Here we are, rushing headlong through Advent toward the Christmas festival and I throw a Methodist code word at you. If you are a student of Methodism, you are probably familiar with the Wesleyan quadrilateral as a guide for our theological reflection. We employ Scripture, Tradition, Experience, and Reason to the questions we seek to answer. While there may be a bit of a linear bent to the quadrilateral, certainly Scripture is primo or our first look, the four angles are held in tension with one another.
The season of Advent is a four-week period preceding Christmas. Advent is a time of waiting, watching, and preparing for the gift of the Christ child. In the midst of the busyness of the season, it invites us to slow down, take a breath, and be mindful during what can be a barely controlled crash on Christmas day. Traditionally, there are four themes that play out during the four Sundays of Advent: Hope, Love, Joy, & Peace.
We have discussed hope and love as we moved through the first two Sundays of Advent. As this is the third Sunday, we will spend our time talking about Joy. I’ve been thinking about the four themes of Advent, and have realized that we may have a tendency to think of them as linear. Hope? Check (whatever that is), Love? Check (I think). Joy? Will be able check that off Sunday. That only leaves the Peace square to be punched next week and we can yell, “Christmas!” Nope.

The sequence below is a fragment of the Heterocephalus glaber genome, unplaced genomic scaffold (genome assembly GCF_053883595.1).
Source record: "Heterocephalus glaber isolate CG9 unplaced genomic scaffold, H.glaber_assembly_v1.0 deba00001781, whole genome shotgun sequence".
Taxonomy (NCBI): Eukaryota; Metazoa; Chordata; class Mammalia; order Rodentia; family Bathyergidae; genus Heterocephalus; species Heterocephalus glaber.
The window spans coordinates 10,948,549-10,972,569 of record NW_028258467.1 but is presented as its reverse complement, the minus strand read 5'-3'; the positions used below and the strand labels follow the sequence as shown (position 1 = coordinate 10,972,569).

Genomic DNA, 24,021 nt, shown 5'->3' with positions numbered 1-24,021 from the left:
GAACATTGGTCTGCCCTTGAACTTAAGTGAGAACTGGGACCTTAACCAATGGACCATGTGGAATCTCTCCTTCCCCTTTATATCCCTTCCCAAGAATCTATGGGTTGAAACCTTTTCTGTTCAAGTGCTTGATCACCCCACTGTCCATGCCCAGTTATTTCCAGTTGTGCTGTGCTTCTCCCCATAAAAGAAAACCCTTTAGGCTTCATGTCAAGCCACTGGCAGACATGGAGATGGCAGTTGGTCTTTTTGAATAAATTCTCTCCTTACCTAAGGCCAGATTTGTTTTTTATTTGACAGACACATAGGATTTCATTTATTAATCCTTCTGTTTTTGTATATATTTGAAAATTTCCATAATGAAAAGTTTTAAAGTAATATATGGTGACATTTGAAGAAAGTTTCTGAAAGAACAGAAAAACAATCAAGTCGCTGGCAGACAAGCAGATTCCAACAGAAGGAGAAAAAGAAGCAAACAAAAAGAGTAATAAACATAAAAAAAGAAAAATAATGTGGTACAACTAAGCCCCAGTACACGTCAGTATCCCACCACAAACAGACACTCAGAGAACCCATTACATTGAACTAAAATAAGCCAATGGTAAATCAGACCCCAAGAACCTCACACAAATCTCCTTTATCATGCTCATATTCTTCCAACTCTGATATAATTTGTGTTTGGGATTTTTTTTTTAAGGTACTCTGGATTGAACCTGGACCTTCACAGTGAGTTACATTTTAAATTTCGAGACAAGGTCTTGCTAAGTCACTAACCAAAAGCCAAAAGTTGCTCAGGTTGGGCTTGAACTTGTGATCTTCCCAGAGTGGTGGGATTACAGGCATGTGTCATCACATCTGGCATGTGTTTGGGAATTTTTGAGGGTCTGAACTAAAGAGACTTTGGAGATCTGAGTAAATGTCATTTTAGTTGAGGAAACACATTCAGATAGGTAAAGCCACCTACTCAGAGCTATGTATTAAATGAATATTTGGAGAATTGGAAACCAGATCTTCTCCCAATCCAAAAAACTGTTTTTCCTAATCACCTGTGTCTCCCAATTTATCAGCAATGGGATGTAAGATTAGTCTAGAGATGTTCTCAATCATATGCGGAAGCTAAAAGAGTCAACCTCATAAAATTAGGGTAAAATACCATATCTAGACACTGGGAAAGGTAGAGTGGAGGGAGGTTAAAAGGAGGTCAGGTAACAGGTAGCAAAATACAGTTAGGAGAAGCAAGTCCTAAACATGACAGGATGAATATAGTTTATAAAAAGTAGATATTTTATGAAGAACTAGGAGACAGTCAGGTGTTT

The four themes of Advent work together, not unlike the quadrilateral. Each compliments and reinforces the other. As we move toward Christmas, the optimum will be for us to find ourselves suspended in the space defined by each theme: hope, love, joy, and peace. This will complete and balance our spirit as we again come to the manger in Bethlehem and witness the Advent quadrilateral brought to life.
In the temptation to simply fall headlong into the Christmas melee, take a moment…consider a life defined by hope, love, joy, and peace. How might that change your experience of Christmas? How might that change your life?
Being the third Sunday of Advent, we will visit the prophet Isaiah (35:1-8) and Mary as she visits Elizabeth (Luke 1:46-55). We’ll spend our time revisiting hope and love, as we add joy into the mix.
See you Sunday,
PS: Our Christmas Eve Service will be Dec. 24 at 6:00 pm. It will feature candle light and the celebration of the Lord’s Supper. We will meet on Christmas day at 10:30 for a service of lesson and carols, a retelling of the Christmas story. Yes, I know Christmas falls on a Sunday this year. Yes, I know many of us have Christmas traditions on Christmas morning. Yes, I know there are many congregations who have cancelled services for Christmas morning. Somehow, I simply can’t imagine saying, “Yes, Jesus, I know it’s your birthday, but I’m simply too busy.” This is not aimed at guilting you into attendance on Sunday morning, but it is a reminder that we will gather as a community of faith to observe the birth of the Christ, which seems, at least to me, foundational to the formation and maintenance of the community.